Looking for a good how-to book on sustainable transportation planning? An excellent place to start is with Jeffrey Tumlin’s new book which provides a comprehensive, entertaining and profusely illustrated guide to “creating vibrant, healthy and resilient communities.”
3p obtained a review copy of Sustainable Transportation Planning, published as an e-book this month by John Wiley & Sons. The hardcover edition will be published in mid-January. Tumlin is an owner and sustainability practice leader of Nelson\Nygaard Consulting Associates, a San Francisco transportation planning and engineering firm that focuses on sustainable mobility.
Tumlin’s book provides ideas, case studies, tools and solutions for citizens, elected officials, transportation engineers, urban planners, pedestrians, bicyclists and more. He looks at how smart transportation investments will improve economic development, health, sustainability and quality of life.
“Transportation must be seen as inseparable from land use planning or economic development – indeed, the best transportation plan is a good land use plan,” he says.
Early on, he makes an excellent, if somewhat trenchant point: “City planners and urban designers are often in conflict with transportation professionals.” Of course his statement is true if reversed, but he adds that for a long time “transportation professionals may have barely noticed the planners.”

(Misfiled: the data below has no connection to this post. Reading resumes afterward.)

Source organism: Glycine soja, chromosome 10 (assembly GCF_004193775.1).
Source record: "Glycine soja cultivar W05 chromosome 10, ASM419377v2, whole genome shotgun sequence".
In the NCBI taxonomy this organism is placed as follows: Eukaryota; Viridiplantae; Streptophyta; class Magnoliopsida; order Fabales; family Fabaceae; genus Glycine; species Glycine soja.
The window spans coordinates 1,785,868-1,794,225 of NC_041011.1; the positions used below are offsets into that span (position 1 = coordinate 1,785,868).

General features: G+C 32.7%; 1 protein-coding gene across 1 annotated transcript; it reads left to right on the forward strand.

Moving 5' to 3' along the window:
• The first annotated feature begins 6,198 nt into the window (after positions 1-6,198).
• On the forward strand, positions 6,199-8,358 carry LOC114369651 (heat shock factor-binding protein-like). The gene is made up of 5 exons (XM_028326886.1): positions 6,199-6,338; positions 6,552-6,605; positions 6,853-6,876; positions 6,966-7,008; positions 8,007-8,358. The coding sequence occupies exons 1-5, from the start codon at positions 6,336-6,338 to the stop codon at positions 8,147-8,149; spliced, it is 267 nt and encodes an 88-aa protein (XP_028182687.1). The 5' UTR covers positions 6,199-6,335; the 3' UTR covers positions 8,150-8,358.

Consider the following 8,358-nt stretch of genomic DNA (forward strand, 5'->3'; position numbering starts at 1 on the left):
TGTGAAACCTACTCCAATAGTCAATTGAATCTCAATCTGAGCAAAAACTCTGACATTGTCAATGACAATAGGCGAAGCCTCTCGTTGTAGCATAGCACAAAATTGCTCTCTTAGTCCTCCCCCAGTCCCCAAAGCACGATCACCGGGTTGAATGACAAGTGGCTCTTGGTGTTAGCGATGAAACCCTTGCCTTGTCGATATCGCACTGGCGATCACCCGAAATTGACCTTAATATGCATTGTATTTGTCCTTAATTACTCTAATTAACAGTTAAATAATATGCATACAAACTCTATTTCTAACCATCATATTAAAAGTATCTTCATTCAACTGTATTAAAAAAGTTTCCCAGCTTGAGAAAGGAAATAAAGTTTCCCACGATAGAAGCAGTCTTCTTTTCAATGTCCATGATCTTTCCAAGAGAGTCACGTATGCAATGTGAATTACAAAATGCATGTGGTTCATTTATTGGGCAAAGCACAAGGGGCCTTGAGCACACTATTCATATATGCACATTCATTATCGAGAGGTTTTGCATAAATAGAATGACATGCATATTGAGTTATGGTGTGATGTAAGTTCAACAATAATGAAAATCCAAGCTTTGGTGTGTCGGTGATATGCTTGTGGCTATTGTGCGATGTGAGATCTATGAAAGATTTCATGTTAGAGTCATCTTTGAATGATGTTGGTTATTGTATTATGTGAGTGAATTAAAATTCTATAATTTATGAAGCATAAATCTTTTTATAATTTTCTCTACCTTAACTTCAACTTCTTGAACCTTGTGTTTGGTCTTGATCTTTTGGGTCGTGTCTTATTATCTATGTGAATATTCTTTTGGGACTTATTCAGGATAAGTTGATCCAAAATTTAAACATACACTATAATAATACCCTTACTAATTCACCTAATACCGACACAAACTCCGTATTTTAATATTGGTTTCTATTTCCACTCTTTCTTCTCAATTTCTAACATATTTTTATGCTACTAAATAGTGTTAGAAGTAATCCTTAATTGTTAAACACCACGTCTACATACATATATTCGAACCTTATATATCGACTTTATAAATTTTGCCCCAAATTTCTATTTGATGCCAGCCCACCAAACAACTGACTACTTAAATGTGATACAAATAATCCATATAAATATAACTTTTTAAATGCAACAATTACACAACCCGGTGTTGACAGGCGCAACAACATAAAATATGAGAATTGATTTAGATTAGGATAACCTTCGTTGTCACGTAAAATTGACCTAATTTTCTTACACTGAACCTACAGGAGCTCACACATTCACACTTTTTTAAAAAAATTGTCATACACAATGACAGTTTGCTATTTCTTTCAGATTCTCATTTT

Transportation planning and engineering professionals, Tumlin writes, “are currently the most significant obstacles to sustainable urbanism in North America, Australia and other growing regions around the world.”
His book aims to correct that and “reunite” transportation with its related fields “to fill the largest remaining gap in urban sustainability strategies.” It is intended to:
– Help non-transportation professionals understand transportation practice “so that they can more effectively guide it.”
– Provide step-by-step instructions for implementing smart transportation concepts in communities.
– Offer students an overview of where transportation fits in the study of urbanism, and offer transportation professionals “a better understanding of where our discipline fits in the larger context of sustainable urbanism.”
The book is full of useful ideas on nearly every page. For instance, the chapter on pedestrians says that planners should “make sure buildings are a pleasure to walk past.” Here’s a twist: “Design streets with pedestrians in mind,” and “promote safe routes to schools.”
As Tumlin says, “streets are the life of a city.” Thus, sustainability is especially important now “when we can no longer afford to throw away money to postpone solving the systemic problems with our public infrastructure, public health, and economic opportunities.”
His take on sustainability is surprising and refreshing when he says that it is “easy, low cost, fun and non-partisan if it’s done right.” Any successful city will have traffic congestion, he notes, and sustainability “works best when you don’t call it ‘sustainability.’” Aha!
Call it instead a welcome and overdue dose of common sense. Transportation planning and urban planning, mobility and accessibility don’t have to be mutually exclusive anymore.
[Image credit: Book cover from Nelson/Nygaard site]